Young Justice #7 review

I do love a good multiversal romp. It seems Brian Bendis does too, because that’s what we get in the latest Young Justice.

Tossed into the inter dimensional ether by uppity Gemworld aristos, Robin, Wonder Girl, Teen Lantern, Superboy, Impulse, Jinny Hex and Amethyst flit from Earth to Earth, hoping each time that their next leap will be the leap home.

So they go from Earth 42…

To Earth C (also known as Earth 26)…

… and Earth 22 (aka Earth 96).

That’s quite the ride. And it’s only the start, with the cliffhanger promising the next Earth won’t be one to which the ever-enthusiastic Impulse wants to emigrate. As for the issue at hand, while the chubby chibi Little League are cute, they don’t excite me as much as do the Zoo Crew – they’ve made a few cameos over the past few years, but I’d really love to see them in their own story again, even if just for one issue (creators Roy Thomas and Scott Shaw! could do a lot in one issue). What a shame we didn’t see a race between Bart and super-turtle Fastback. I don’t recall the Multiverse Mallet previously, but with Pig Iron around, it really is a case of ‘he who smelt it, dealt it’.

The first page set on the Kingdom Come world has me scratching my head – anyone understand the random kids’ dialogue?

Once the senior Justice League and Justice Society show up, things get really intense, and super fun.

Dr Fate tries to send the members of Young Justice home, but it seems his spelling is a lot better than his maths.

Bendis does a terrific job of showing the reactions of the kids to their rollercoaster ride of realities, from the aforementioned overexcited Bart Allen to Jinny and Teen Lantern’s hysteria. Particularly interesting is Conner’s refusal to engage with Captain Carrot and co, given he spent several issues of his Nineties book traversing Hypertime. (And will he recall that he met another female descendant of Jonah Hex, a supermodel gunslinger possessed by the Old West bounty hunter, in his Hawaii days?)

And I love Tim Drake’s method of working out what Earth they’re on.

As an Old Fart Fanboy, this issue is a joy, having fun with the Multiverse as we get closer to learning the secrets of Young Justice – why the original team members forgot one another. Was it Dr Manhattan’s multiversal meddling – see Doomsday Clock – or someone else?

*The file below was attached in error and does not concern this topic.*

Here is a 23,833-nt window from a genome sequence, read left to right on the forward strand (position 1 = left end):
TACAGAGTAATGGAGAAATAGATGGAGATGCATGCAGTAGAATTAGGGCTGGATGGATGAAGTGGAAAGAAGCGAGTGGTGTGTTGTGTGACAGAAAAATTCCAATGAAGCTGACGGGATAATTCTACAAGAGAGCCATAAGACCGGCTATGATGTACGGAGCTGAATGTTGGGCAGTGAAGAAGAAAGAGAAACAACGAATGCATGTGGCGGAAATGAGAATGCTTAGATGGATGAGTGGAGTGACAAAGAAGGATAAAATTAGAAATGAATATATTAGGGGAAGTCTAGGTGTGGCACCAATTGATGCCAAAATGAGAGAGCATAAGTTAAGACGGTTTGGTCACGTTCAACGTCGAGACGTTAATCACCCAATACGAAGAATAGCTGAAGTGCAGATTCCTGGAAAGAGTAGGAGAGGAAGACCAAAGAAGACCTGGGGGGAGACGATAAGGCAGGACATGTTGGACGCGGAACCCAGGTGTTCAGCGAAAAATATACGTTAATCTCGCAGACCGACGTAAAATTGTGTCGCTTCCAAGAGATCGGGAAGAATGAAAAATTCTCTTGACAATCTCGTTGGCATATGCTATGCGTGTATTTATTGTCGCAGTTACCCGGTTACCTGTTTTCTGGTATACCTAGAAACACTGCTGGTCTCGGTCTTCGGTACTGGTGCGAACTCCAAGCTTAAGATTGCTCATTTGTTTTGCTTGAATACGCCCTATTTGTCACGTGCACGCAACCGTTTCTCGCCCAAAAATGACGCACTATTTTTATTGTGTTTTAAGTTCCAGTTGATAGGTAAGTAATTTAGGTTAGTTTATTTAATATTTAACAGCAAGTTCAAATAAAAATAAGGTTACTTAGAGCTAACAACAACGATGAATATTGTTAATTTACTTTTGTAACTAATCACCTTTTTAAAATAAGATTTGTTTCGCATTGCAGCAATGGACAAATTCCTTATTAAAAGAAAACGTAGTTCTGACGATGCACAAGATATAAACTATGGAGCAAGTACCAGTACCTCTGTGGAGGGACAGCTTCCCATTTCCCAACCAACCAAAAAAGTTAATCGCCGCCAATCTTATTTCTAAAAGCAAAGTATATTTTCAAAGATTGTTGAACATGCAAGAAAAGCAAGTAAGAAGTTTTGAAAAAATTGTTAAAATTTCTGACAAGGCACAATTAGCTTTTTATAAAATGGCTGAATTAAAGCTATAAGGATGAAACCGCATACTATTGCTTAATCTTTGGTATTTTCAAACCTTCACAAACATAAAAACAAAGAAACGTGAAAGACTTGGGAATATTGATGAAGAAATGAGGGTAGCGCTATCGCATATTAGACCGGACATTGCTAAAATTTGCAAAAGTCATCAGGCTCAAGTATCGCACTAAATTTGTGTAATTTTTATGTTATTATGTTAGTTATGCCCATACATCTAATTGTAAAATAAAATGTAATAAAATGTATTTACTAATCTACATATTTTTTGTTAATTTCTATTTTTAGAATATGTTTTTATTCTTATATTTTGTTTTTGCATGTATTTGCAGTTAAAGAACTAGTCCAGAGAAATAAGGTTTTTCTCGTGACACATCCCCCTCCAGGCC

The big surprise is Dr Fate – who knew he graduated from Vaudeville?

The art is a treat. John Timms draws most of the book, especially shining on the Kingdom Come pages, such as the Dr Fate one above, with its panel-to-panel progression from hope to horror, and I adore the infinite earths background. He gives us echoes of Kingdom Come artist Alex Ross but doesn’t go so ultra-realistic that Alan Scott and friends jar when set beside Bart and team. Also lending their talent are Teen Titans Go! art director Dan Hipp, on the Little League pages, and David Lafuente on the Zoo Crew vignette. Hipp colours his pages but the rest of the issue is handled by the ever-excellent Gabe Eltaeb, while letterer Wes Abbott does his typically fine job on every page. The only blip comes in this panel…

Purple? Presumably it was meant to tone with Pig Iron. Well, that’s my comic reading experience ruined!

Kidding. Obviously. Please tell me it’s obvious…

Another standout page is the recap, fashioned by Timm, Eltaeb and Abbott in storybook style – the did something similar last time and I love it – I’ve never been a fan of superhero prose (>ahem< Fury of Firestorm Annual #2) but I’d happily read a whole issue that looked like this.

But my favourite sequence in the whole issue?